First Steps Toward Sandfield Re-Development Taken

First Steps Toward Sandfield Re-Development Taken

COLUMBUS – Courtesy of The Dispatch

Local developer Jabari Edwards, a Sandfield native, recently had the opportunity to take a good, hard look at his old stomping grounds. What he saw motivated him to do something about the urban blight and other issues that had brought the area to its current state. Thus, he decided to do something about it; “…I just thought to myself, ‘This isn’t the Sandfield I grew up in,'” Edwards said.

Jabari Edwards (photo courtesy of The Dispatch)

He is working with the Carl Small Town Center at Mississippi State to come up with a comprehensive plan for redeveloping Sandfield, from 15th Street North to Martin Luther King Jr. Drive. “We’re taking a holistic approach looking at overall well-being,” Edwards said. “What does it do for crime in the area, for kids going to school and for our employment base? … For me, this is a labor of love because this is my community,” he added. “No matter where I go, Sandfield will always be a part of me.”

A first, tangible step has already been taken – a former housing development on the corner of Martin Luther King and College Street was destroyed in a controlled burn session by the local Fire Department in a training exercise. This makes it just one of fifteen or so such controlled burns conducted in the last twelve months. Conducting these training exercises has the added benefit of helping the local FD to maintain its certifications, a notable contributor towards lowering home insurance rates.

After the dust settled, groundbreaking work was immediately begun on a dozen single-family homes that will be sold for prices ranging from about $100,000~120,000 each. This pricing structure, which will include both rent-to-own and traditional home sales, will also allow homebuyers (especially first-timers) to qualify for financial aid via Mississippi Home Corps, HUD, and other agencies. The hope is that the homes will all be ready within the next nine to twelve months, and will be simply the first step toward improving the area for residents old and new.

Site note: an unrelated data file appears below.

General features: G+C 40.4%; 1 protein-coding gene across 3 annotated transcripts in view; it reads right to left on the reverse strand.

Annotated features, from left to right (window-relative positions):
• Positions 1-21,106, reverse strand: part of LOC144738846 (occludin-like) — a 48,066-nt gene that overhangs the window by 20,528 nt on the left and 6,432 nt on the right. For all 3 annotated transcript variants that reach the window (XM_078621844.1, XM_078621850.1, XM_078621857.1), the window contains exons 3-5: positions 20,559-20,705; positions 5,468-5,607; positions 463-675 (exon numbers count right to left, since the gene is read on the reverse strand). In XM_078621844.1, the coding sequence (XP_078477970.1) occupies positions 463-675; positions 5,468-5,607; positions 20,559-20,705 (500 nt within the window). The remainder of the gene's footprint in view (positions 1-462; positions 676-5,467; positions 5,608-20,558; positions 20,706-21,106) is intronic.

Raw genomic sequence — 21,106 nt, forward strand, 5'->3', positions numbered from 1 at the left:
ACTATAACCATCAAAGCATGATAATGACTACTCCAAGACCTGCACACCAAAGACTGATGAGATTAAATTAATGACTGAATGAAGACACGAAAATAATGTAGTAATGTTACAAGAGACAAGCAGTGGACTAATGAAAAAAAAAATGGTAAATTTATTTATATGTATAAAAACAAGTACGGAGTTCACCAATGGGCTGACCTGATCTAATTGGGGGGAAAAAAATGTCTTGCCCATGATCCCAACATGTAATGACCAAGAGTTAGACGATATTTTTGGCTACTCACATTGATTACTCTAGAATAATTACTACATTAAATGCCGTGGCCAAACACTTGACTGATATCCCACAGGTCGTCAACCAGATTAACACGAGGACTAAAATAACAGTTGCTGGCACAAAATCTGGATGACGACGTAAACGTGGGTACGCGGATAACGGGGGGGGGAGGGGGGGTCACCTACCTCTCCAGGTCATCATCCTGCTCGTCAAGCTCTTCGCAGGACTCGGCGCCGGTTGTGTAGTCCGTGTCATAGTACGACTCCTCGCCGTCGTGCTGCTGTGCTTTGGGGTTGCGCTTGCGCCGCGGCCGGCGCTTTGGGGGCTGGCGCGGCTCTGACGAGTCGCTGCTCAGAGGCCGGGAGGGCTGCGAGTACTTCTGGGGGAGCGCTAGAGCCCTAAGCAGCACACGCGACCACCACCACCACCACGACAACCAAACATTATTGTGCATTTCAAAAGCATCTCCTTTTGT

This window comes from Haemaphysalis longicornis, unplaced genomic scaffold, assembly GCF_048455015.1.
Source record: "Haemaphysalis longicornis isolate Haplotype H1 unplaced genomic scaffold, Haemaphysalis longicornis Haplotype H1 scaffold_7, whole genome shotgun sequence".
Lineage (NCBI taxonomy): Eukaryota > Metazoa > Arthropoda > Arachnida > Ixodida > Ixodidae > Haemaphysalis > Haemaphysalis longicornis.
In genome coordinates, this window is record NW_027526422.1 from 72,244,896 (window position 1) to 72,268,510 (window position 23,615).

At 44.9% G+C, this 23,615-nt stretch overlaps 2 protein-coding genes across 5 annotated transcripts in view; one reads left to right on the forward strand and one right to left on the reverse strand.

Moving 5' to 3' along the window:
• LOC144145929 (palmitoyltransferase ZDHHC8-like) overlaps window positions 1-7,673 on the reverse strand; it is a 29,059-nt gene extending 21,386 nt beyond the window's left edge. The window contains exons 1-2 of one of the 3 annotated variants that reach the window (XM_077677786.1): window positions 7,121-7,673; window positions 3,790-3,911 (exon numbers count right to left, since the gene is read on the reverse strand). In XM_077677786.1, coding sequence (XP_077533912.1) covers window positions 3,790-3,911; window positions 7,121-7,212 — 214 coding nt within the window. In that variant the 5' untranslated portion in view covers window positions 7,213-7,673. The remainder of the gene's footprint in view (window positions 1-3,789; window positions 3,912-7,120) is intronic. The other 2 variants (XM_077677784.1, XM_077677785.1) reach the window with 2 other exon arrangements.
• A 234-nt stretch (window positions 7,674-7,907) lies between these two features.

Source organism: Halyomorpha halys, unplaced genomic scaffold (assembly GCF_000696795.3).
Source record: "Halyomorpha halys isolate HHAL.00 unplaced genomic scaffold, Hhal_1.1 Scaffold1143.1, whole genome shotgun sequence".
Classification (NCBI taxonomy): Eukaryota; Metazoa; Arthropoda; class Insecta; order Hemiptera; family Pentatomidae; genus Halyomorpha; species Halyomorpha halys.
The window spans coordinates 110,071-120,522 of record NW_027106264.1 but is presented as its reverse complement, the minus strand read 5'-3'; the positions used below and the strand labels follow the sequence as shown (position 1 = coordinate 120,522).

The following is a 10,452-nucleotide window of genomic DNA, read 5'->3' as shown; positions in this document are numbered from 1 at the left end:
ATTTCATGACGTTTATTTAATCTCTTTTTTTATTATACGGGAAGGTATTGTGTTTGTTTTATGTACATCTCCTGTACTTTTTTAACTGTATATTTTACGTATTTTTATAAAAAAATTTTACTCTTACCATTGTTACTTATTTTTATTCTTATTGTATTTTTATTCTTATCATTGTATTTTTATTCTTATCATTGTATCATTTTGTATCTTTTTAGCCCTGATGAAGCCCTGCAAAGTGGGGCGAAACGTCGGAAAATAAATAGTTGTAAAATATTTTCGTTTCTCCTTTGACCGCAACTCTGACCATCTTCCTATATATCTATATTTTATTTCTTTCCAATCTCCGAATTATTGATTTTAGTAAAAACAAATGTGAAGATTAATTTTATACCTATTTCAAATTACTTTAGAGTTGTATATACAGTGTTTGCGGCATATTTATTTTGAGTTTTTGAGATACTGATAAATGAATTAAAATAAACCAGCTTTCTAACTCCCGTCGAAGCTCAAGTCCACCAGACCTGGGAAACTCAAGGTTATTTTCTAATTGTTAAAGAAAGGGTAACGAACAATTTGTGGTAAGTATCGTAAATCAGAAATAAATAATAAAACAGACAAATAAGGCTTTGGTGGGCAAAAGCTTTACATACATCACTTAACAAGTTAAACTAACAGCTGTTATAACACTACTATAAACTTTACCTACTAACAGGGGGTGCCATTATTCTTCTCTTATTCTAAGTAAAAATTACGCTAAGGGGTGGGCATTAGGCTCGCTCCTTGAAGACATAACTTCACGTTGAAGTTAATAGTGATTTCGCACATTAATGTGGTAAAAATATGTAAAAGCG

“We’re all trying to beautify the community and draw people here,” Fire Chief Martin Andrews said. “If we can do it legally and the right way, we try to help with new developments because they add value to the community and we need the training opportunities. So it’s a win-win.”

“These [blighted] properties were an eyesore in a main thoroughfare of the community,” Mayor Robert Smith commented. “… Everybody needs a nice place to live, and quality of life is important regardless of income. These will be nice homes that will enhance the neighborhood, and they should also reduce crime because when you remove blight, you remove a lot of the places where your criminals hang out. …We would hope whoever buys these homes (once they are completed in Sandfield) will take pride in their home and their neighborhood.”

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